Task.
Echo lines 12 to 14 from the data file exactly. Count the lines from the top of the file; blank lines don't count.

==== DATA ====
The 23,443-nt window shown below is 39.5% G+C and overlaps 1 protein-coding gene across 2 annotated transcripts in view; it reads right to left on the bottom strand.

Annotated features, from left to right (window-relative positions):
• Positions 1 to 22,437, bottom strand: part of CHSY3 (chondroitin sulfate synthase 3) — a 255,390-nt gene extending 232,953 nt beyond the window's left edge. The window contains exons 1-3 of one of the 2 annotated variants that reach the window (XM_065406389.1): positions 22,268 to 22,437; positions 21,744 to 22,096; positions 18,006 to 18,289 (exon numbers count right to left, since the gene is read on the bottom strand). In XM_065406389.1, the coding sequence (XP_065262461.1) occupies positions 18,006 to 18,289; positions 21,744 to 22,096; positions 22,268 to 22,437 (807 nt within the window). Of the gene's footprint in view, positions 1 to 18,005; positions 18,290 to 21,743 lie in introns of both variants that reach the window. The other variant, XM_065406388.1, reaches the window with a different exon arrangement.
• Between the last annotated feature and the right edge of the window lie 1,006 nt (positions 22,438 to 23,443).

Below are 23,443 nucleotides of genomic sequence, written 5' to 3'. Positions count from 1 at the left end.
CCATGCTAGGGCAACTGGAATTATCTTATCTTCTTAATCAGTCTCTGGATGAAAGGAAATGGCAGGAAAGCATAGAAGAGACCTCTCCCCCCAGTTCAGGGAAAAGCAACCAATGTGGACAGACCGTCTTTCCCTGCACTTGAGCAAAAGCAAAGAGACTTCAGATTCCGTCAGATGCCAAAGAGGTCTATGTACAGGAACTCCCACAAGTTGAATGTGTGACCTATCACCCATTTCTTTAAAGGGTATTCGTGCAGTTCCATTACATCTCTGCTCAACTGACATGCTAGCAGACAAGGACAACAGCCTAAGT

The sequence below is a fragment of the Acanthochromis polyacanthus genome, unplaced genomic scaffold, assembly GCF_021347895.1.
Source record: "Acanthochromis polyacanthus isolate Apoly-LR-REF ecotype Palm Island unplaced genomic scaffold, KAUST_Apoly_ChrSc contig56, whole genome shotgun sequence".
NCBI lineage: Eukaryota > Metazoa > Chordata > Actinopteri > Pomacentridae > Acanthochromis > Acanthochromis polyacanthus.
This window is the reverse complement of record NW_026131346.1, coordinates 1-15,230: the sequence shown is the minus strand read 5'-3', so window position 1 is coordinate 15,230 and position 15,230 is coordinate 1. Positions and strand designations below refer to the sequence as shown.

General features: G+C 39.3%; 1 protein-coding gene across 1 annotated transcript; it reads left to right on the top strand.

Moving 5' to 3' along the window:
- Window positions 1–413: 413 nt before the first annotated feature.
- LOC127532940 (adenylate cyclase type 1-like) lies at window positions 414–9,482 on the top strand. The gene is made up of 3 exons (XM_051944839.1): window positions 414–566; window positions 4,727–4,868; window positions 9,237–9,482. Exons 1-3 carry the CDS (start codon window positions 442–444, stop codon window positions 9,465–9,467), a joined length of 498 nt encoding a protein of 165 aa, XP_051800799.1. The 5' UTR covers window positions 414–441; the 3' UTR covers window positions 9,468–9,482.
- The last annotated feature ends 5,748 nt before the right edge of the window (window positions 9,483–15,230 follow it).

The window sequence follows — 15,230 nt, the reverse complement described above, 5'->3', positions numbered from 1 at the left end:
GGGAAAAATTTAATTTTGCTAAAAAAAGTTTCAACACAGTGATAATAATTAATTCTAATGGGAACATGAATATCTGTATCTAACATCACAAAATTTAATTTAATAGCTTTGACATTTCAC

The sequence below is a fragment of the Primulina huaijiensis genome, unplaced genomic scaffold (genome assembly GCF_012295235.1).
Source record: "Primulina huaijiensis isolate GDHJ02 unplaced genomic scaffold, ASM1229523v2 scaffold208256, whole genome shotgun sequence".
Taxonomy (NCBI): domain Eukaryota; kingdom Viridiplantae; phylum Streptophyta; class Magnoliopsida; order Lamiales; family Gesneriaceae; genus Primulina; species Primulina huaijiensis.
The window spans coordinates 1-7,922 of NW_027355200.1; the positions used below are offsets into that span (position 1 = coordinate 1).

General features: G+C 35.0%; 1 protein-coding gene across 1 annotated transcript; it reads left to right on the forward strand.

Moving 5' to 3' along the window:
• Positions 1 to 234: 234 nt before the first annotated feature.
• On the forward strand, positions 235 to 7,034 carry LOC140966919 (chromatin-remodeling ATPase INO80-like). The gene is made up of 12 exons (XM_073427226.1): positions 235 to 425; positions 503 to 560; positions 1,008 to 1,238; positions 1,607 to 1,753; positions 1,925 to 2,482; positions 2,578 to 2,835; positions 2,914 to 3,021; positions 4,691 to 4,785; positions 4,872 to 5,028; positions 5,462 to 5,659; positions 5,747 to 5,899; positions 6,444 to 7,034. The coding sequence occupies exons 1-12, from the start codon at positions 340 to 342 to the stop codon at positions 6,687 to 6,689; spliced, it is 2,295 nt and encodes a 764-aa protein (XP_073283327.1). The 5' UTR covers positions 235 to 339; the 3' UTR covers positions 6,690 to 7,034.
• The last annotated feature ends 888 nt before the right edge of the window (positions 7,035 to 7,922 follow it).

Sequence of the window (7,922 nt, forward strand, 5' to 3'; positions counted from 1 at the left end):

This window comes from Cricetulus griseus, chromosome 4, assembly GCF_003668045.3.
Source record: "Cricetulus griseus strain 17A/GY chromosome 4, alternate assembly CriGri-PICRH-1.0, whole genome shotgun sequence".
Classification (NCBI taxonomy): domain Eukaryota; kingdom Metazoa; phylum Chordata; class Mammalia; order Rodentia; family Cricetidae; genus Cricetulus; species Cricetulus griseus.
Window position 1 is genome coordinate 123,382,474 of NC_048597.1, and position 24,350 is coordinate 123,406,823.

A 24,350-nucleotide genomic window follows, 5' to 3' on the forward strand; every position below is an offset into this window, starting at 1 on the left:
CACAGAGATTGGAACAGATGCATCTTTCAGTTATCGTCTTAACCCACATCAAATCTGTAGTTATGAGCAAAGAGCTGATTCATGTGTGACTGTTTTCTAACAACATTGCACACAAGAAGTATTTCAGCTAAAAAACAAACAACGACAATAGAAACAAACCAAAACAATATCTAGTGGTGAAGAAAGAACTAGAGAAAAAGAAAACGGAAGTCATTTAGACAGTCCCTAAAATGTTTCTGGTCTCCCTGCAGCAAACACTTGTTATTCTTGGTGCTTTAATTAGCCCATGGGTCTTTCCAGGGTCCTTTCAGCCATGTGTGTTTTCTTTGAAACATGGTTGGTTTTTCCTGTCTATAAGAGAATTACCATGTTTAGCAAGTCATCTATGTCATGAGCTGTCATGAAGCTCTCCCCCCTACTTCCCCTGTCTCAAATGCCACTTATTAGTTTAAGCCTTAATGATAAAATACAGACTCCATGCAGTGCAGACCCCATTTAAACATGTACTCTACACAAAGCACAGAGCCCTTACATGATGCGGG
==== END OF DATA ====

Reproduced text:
Moving 5' to 3' along the window:
- Window positions 1–413: 413 nt before the first annotated feature.
- LOC127532940 (adenylate cyclase type 1-like) lies at window positions 414–9,482 on the top strand. The gene is made up of 3 exons (XM_051944839.1): window positions 414–566; window positions 4,727–4,868; window positions 9,237–9,482. Exons 1-3 carry the CDS (start codon window positions 442–444, stop codon window positions 9,465–9,467), a joined length of 498 nt encoding a protein of 165 aa, XP_051800799.1. The 5' UTR covers window positions 414–441; the 3' UTR covers window positions 9,468–9,482.